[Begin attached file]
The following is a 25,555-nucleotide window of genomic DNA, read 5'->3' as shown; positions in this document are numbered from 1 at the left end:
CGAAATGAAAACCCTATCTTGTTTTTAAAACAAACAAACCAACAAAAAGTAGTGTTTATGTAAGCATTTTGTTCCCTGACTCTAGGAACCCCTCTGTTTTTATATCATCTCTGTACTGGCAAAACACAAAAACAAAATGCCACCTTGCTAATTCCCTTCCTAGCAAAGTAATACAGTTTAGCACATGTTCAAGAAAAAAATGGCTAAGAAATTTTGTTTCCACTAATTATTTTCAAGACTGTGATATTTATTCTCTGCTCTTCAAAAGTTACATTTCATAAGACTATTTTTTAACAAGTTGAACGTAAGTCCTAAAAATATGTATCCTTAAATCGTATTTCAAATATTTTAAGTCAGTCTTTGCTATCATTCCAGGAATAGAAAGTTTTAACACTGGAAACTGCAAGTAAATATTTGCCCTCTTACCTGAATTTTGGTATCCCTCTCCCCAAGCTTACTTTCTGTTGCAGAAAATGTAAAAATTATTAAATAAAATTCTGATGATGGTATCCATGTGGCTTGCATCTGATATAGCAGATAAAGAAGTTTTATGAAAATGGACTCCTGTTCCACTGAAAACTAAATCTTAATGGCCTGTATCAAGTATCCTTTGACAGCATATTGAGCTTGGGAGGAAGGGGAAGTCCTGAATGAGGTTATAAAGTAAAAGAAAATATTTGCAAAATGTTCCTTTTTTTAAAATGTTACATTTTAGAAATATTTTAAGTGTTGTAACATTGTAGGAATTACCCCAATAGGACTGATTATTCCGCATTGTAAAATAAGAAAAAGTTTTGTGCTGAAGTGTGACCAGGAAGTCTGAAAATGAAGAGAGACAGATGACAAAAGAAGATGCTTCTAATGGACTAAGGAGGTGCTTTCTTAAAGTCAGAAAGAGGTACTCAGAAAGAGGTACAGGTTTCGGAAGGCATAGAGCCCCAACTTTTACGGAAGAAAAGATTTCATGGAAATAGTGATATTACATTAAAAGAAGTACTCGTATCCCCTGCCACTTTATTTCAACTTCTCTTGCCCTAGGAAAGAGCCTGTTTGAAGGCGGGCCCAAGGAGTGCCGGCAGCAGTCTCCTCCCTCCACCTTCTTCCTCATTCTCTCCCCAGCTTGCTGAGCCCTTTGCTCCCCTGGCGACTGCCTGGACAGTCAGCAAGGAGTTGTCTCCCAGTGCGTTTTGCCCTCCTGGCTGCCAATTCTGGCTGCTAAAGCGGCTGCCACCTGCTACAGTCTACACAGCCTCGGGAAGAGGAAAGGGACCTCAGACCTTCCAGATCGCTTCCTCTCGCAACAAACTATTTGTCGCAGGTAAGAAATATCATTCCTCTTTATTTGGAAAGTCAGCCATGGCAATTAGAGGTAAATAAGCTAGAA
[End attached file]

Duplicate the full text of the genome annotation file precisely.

The following is a 25,555-nucleotide window of genomic DNA, read 5'->3' as shown; positions in this document are numbered from 1 at the left end:
CGAAATGAAAACCCTATCTTGTTTTTAAAACAAACAAACCAACAAAAAGTAGTGTTTATGTAAGCATTTTGTTCCCTGACTCTAGGAACCCCTCTGTTTTTATATCATCTCTGTACTGGCAAAACACAAAAACAAAATGCCACCTTGCTAATTCCCTTCCTAGCAAAGTAATACAGTTTAGCACATGTTCAAGAAAAAAATGGCTAAGAAATTTTGTTTCCACTAATTATTTTCAAGACTGTGATATTTATTCTCTGCTCTTCAAAAGTTACATTTCATAAGACTATTTTTTAACAAGTTGAACGTAAGTCCTAAAAATATGTATCCTTAAATCGTATTTCAAATATTTTAAGTCAGTCTTTGCTATCATTCCAGGAATAGAAAGTTTTAACACTGGAAACTGCAAGTAAATATTTGCCCTCTTACCTGAATTTTGGTATCCCTCTCCCCAAGCTTACTTTCTGTTGCAGAAAATGTAAAAATTATTAAATAAAATTCTGATGATGGTATCCATGTGGCTTGCATCTGATATAGCAGATAAAGAAGTTTTATGAAAATGGACTCCTGTTCCACTGAAAACTAAATCTTAATGGCCTGTATCAAGTATCCTTTGACAGCATATTGAGCTTGGGAGGAAGGGGAAGTCCTGAATGAGGTTATAAAGTAAAAGAAAATATTTGCAAAATGTTCCTTTTTTTAAAATGTTACATTTTAGAAATATTTTAAGTGTTGTAACATTGTAGGAATTACCCCAATAGGACTGATTATTCCGCATTGTAAAATAAGAAAAAGTTTTGTGCTGAAGTGTGACCAGGAAGTCTGAAAATGAAGAGAGACAGATGACAAAAGAAGATGCTTCTAATGGACTAAGGAGGTGCTTTCTTAAAGTCAGAAAGAGGTACTCAGAAAGAGGTACAGGTTTCGGAAGGCATAGAGCCCCAACTTTTACGGAAGAAAAGATTTCATGGAAATAGTGATATTACATTAAAAGAAGTACTCGTATCCCCTGCCACTTTATTTCAACTTCTCTTGCCCTAGGAAAGAGCCTGTTTGAAGGCGGGCCCAAGGAGTGCCGGCAGCAGTCTCCTCCCTCCACCTTCTTCCTCATTCTCTCCCCAGCTTGCTGAGCCCTTTGCTCCCCTGGCGACTGCCTGGACAGTCAGCAAGGAGTTGTCTCCCAGTGCGTTTTGCCCTCCTGGCTGCCAATTCTGGCTGCTAAAGCGGCTGCCACCTGCTACAGTCTACACAGCCTCGGGAAGAGGAAAGGGACCTCAGACCTTCCAGATCGCTTCCTCTCGCAACAAACTATTTGTCGCAGGTAAGAAATATCATTCCTCTTTATTTGGAAAGTCAGCCATGGCAATTAGAGGTAAATAAGCTAGAA